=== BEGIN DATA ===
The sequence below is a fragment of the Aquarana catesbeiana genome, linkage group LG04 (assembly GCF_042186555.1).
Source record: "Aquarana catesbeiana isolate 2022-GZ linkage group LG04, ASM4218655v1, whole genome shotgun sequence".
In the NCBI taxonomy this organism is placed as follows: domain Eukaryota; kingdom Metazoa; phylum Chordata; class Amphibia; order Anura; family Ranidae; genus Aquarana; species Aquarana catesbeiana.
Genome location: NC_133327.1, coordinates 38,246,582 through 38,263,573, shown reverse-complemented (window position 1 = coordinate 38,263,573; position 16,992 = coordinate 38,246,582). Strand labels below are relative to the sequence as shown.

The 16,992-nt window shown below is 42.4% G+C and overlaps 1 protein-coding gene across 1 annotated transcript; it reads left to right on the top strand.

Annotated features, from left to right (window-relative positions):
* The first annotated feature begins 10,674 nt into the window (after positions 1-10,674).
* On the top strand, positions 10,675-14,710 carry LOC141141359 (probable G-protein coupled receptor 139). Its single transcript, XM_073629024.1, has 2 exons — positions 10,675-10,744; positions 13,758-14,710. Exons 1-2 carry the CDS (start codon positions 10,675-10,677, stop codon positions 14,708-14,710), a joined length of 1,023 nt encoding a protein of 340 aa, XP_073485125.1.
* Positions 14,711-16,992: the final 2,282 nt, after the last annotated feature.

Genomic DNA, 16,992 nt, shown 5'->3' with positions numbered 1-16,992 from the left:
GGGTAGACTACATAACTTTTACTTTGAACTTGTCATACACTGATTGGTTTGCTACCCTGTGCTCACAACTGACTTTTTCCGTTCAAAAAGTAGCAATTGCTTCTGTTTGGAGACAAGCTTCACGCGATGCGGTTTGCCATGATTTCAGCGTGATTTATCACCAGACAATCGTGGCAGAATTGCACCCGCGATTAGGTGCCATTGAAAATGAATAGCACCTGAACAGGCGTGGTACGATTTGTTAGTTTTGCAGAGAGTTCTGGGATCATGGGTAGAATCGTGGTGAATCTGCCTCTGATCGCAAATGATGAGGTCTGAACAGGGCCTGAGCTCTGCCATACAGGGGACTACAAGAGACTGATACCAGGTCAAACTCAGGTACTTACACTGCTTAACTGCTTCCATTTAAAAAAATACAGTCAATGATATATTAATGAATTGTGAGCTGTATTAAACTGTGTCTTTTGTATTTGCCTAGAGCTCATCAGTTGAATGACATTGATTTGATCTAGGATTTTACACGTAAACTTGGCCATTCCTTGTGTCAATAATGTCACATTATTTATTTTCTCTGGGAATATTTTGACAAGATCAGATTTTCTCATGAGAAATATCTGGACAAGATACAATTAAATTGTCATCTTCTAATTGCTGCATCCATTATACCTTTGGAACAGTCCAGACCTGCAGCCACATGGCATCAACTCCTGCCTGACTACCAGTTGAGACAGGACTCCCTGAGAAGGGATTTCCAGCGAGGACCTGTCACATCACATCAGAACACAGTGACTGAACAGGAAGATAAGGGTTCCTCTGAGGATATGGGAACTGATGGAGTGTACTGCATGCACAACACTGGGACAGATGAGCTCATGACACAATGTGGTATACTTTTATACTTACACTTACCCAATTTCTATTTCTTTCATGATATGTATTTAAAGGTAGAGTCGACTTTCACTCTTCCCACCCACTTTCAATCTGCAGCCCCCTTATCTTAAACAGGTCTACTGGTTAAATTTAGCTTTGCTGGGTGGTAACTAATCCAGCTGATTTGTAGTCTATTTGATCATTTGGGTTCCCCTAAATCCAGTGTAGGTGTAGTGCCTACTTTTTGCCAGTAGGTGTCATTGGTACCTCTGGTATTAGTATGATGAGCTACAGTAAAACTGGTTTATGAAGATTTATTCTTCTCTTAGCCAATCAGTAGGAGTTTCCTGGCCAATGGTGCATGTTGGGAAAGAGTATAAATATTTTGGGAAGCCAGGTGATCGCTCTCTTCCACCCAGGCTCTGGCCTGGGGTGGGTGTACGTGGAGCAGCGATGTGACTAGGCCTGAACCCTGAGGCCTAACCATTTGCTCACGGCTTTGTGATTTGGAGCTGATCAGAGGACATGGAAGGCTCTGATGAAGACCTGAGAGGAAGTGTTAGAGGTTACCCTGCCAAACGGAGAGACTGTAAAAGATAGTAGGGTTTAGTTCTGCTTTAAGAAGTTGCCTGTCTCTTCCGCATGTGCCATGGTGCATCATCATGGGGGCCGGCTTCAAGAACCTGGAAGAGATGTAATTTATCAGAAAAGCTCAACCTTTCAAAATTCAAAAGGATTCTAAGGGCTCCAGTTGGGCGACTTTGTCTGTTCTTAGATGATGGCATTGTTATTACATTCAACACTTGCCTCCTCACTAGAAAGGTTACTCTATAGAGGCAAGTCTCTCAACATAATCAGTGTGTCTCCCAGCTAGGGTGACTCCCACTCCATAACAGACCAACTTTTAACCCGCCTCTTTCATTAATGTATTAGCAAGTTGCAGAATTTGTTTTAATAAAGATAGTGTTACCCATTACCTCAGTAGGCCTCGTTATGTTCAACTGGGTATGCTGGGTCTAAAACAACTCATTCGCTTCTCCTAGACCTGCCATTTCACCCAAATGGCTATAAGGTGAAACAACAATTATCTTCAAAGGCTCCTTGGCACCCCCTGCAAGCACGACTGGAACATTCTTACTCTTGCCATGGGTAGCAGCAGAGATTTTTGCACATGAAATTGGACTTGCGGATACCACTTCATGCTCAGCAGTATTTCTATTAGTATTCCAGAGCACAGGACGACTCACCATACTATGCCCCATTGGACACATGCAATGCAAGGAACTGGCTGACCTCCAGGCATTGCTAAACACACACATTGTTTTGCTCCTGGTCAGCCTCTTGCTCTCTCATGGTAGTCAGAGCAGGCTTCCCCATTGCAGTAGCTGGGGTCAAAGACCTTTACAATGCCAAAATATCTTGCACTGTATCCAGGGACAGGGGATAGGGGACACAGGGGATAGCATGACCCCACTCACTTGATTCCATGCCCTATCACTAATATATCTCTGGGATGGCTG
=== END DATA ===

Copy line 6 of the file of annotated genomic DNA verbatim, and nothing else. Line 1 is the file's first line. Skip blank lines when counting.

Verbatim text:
Annotated features, from left to right (window-relative positions):